Few countries have a wine heritage as rich and ancient as North Macedonia.
The cultivation and consumption of wine is an essential part of the region’s history, with roots dating back to the 13th century BCE. The wines grown in North Macedonia’s ancient wine region, the Tikves Valley, were the same as those consumed by the armies of Alexander the Great and by successive civilizations such as the Roman and Byzantine empires. But if ancient Macedonian wine enjoyed a reputation for quality, it was as much marked by pragmatism as artisanal production.
The ancients mixed their wine with honey and added olive oil to the top of their amphorae to prevent the wine from oxidizing. Relying on such innovative solutions marks a point of continuity between ancient and modern Macedonian wine production, but while today’s producers embrace natural solutions, they no longer do so at the expense of taste.
The untapped potential of Macedonian wine
Today, North Macedonia has over 139 officially registered wineries growing 38 different grape varieties, starting from the indigenous red grape variety. Stanouchina, to regional reds like VranecProkupec and the white grape variety Zilavka.
We can clearly see how the landscape lends itself to cultivating such a variety. North Macedonia enjoys a warm climate typical of the central Balkan Peninsula of Southeast Europe, with an annual average of 283 days of sunshine, rich soils, abundant water supplies and varied altitudes combining to form ideal conditions.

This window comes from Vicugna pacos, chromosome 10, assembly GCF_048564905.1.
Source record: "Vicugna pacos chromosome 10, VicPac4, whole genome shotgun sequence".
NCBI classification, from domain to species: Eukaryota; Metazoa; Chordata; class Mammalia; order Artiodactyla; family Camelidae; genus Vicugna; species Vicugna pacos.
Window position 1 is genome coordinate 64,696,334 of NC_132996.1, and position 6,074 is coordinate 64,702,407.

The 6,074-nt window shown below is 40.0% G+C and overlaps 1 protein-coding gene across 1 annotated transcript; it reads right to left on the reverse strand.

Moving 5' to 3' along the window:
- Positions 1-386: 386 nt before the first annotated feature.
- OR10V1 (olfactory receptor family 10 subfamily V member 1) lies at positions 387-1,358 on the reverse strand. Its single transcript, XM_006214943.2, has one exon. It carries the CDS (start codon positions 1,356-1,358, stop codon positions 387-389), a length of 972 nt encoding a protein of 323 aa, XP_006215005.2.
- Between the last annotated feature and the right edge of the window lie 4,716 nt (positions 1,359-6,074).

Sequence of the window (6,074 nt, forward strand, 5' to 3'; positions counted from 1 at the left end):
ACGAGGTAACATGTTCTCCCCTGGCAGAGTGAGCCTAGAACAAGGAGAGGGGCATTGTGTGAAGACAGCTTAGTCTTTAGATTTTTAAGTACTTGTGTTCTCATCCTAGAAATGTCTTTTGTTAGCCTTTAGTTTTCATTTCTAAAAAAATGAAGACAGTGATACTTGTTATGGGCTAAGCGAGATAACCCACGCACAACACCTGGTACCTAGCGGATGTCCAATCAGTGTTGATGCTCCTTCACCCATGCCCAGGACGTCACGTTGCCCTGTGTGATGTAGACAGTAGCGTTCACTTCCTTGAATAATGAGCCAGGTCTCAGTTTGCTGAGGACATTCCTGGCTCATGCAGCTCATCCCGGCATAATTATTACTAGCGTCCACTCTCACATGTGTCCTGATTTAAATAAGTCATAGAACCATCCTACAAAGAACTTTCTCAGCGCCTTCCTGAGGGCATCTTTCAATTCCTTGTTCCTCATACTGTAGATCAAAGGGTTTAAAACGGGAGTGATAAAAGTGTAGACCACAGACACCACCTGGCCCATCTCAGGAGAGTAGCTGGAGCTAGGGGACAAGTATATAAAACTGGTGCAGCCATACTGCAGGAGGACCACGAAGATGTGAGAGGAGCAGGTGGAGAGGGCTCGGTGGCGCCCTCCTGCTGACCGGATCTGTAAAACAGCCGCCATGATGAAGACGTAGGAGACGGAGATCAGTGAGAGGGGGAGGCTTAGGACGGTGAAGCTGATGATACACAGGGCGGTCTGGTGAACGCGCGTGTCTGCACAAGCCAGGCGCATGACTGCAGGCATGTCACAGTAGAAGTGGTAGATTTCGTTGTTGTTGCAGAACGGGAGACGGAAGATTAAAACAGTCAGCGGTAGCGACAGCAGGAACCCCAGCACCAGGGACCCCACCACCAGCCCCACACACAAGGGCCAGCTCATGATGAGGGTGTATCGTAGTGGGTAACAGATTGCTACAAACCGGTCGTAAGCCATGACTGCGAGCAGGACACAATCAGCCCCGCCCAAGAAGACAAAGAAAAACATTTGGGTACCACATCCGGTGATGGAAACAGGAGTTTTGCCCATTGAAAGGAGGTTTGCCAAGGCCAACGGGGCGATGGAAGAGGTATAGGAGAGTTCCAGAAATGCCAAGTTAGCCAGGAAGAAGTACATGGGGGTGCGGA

The market reflects it, with wine contributing enormously for the economy of North Macedonia. The vineyards occupy more than 28,213 hectares and produce 91 million liters of wine each year (of which only about 15% is consumed locally; the rest is exported). And yet, with only nine industrial wineries producing the lion’s share, the country’s sustainable wine sector remains unexplored and underappreciated, particularly indigenous varieties grown using traditional, chemical-free methods.
This is partly due to the reputation of small vineyards in neighboring competitors, particularly Greece and Italy, but also due to the lack of a sustainable wine guide in North Macedonia. This gap in guidebooks, books, magazines and other media does not do justice to the diversity and richness of North Macedonia’s vineyards.
But change is on the horizon.
The Slow Wine Guide: putting Macedonian wine on the map
Slow Food Macedonia received a grant from Slow Food Negroni Week Fund raise awareness of Macedonian wine through the creation of a national wine guide.
The “Slow Wine Guide for Sustainable Local Wine” exploits a rich potential for promoting the region’s wine. By showcasing 15 emerging small-scale wineries along with the native varieties they grow and the traditional techniques they use, the project will deepen the connections between wine lovers and small, local producers.
The guide will be complemented by a catalog of photographs and videos, which will further contribute to communication efforts both nationally and abroad. Indeed, in addition to serving as a roadmap to help wine lovers discover the rich wine landscape of North Macedonia, the guide will address other audiences, from tourist operators to the general public, raising awareness to the intrinsic value of local gastronomy and the cultural heritage of the region. .
The ultimate goal is to nurture a thriving wine and food tourism sector, highlighting small wineries that adhere to the principles of biodiversity and just and regenerative agriculture, and the promotion Slow Food Trip as a sustainable model of the future.
The Slow Wine Guide: a project roadmap